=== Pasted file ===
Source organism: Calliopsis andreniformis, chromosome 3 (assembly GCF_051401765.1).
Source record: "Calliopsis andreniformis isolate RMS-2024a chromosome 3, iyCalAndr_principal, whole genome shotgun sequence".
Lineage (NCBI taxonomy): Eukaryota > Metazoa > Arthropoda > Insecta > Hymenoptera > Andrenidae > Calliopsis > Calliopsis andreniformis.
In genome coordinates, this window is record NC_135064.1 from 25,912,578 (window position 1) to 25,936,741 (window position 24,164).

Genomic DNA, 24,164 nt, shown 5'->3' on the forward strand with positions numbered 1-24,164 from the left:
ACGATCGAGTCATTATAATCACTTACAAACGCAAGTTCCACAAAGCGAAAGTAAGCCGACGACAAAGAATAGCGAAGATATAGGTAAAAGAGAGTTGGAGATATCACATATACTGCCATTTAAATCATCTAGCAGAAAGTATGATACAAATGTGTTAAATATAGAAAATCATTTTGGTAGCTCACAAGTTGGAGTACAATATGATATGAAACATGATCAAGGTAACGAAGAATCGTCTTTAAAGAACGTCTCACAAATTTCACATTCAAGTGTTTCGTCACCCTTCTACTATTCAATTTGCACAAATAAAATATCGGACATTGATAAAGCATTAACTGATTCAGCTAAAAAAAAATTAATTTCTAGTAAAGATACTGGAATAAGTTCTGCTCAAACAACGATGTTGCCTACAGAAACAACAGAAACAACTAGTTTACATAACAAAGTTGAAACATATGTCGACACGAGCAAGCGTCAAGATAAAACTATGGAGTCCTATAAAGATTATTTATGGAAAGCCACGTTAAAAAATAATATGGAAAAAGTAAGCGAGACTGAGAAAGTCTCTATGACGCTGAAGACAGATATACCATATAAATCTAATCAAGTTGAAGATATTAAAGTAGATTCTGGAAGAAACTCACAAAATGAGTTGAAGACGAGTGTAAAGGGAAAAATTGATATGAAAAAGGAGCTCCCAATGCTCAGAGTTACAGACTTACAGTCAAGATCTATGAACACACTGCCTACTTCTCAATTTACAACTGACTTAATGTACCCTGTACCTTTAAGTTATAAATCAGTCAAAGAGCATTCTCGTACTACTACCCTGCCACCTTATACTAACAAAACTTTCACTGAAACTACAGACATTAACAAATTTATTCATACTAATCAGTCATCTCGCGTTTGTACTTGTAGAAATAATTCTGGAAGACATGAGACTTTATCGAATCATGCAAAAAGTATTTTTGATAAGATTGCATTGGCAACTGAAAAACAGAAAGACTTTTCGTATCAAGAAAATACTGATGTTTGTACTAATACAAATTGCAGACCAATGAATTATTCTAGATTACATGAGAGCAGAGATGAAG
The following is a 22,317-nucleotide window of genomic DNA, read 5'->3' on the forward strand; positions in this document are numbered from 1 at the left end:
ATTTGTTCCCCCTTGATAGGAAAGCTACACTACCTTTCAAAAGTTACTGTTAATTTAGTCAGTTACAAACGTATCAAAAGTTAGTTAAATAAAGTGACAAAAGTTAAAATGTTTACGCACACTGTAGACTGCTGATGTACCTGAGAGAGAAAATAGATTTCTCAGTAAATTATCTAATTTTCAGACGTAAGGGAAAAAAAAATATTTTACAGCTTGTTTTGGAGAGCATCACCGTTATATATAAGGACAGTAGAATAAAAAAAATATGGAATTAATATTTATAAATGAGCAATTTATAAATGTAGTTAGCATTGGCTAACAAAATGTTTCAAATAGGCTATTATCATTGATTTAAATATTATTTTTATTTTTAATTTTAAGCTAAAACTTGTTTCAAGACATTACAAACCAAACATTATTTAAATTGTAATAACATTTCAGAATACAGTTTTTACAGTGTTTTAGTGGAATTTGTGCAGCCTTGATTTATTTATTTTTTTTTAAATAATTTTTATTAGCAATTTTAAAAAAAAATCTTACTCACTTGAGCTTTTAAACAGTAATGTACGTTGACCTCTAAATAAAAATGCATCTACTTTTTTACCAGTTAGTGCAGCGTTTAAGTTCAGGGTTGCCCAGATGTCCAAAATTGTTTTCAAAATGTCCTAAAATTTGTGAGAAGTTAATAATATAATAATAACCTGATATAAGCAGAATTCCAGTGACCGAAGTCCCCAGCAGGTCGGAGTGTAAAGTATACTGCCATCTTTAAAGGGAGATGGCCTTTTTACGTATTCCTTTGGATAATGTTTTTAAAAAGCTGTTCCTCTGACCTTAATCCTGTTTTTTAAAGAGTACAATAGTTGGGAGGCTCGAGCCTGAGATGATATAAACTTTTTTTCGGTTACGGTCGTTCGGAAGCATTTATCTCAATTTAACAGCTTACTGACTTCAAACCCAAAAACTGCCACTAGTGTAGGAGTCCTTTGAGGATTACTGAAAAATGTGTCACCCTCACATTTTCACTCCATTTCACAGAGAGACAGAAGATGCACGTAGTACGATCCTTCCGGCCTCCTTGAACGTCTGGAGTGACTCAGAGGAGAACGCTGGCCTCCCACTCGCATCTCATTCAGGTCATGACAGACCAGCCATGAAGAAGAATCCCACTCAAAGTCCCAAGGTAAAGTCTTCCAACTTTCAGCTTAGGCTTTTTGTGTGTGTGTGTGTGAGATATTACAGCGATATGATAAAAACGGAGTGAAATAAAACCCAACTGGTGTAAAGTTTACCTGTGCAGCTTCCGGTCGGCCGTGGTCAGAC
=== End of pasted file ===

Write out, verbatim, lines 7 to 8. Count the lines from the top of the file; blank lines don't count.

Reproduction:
The following is a 22,317-nucleotide window of genomic DNA, read 5'->3' on the forward strand; positions in this document are numbered from 1 at the left end:
ATTTGTTCCCCCTTGATAGGAAAGCTACACTACCTTTCAAAAGTTACTGTTAATTTAGTCAGTTACAAACGTATCAAAAGTTAGTTAAATAAAGTGACAAAAGTTAAAATGTTTACGCACACTGTAGACTGCTGATGTACCTGAGAGAGAAAATAGATTTCTCAGTAAATTATCTAATTTTCAGACGTAAGGGAAAAAAAAATATTTTACAGCTTGTTTTGGAGAGCATCACCGTTATATATAAGGACAGTAGAATAAAAAAAATATGGAATTAATATTTATAAATGAGCAATTTATAAATGTAGTTAGCATTGGCTAACAAAATGTTTCAAATAGGCTATTATCATTGATTTAAATATTATTTTTATTTTTAATTTTAAGCTAAAACTTGTTTCAAGACATTACAAACCAAACATTATTTAAATTGTAATAACATTTCAGAATACAGTTTTTACAGTGTTTTAGTGGAATTTGTGCAGCCTTGATTTATTTATTTTTTTTTAAATAATTTTTATTAGCAATTTTAAAAAAAAATCTTACTCACTTGAGCTTTTAAACAGTAATGTACGTTGACCTCTAAATAAAAATGCATCTACTTTTTTACCAGTTAGTGCAGCGTTTAAGTTCAGGGTTGCCCAGATGTCCAAAATTGTTTTCAAAATGTCCTAAAATTTGTGAGAAGTTAATAATATAATAATAACCTGATATAAGCAGAATTCCAGTGACCGAAGTCCCCAGCAGGTCGGAGTGTAAAGTATACTGCCATCTTTAAAGGGAGATGGCCTTTTTACGTATTCCTTTGGATAATGTTTTTAAAAAGCTGTTCCTCTGACCTTAATCCTGTTTTTTAAAGAGTACAATAGTTGGGAGGCTCGAGCCTGAGATGATATAAACTTTTTTTCGGTTACGGTCGTTCGGAAGCATTTATCTCAATTTAACAGCTTACTGACTTCAAACCCAAAAACTGCCACTAGTGTAGGAGTCCTTTGAGGATTACTGAAAAATGTGTCACCCTCACATTTTCACTCCATTTCACAGAGAGACAGAAGATGCACGTAGTACGATCCTTCCGGCCTCCTTGAACGTCTGGAGTGACTCAGAGGAGAACGCTGGCCTCCCACTCGCATCTCATTCAGGTCATGACAGACCAGCCATGAAGAAGAATCCCACTCAAAGTCCCAAGGTAAAGTCTTCCAACTTTCAGCTTAGGCTTTTTGTGTGTGTGTGTGTGAGATATTACAGCGATATGATAAAAACGGAGTGAAATAAAACCCAACTGGTGTAAAGTTTACCTGTGCAGCTTCCGGTCGGCCGTGGTCAGAC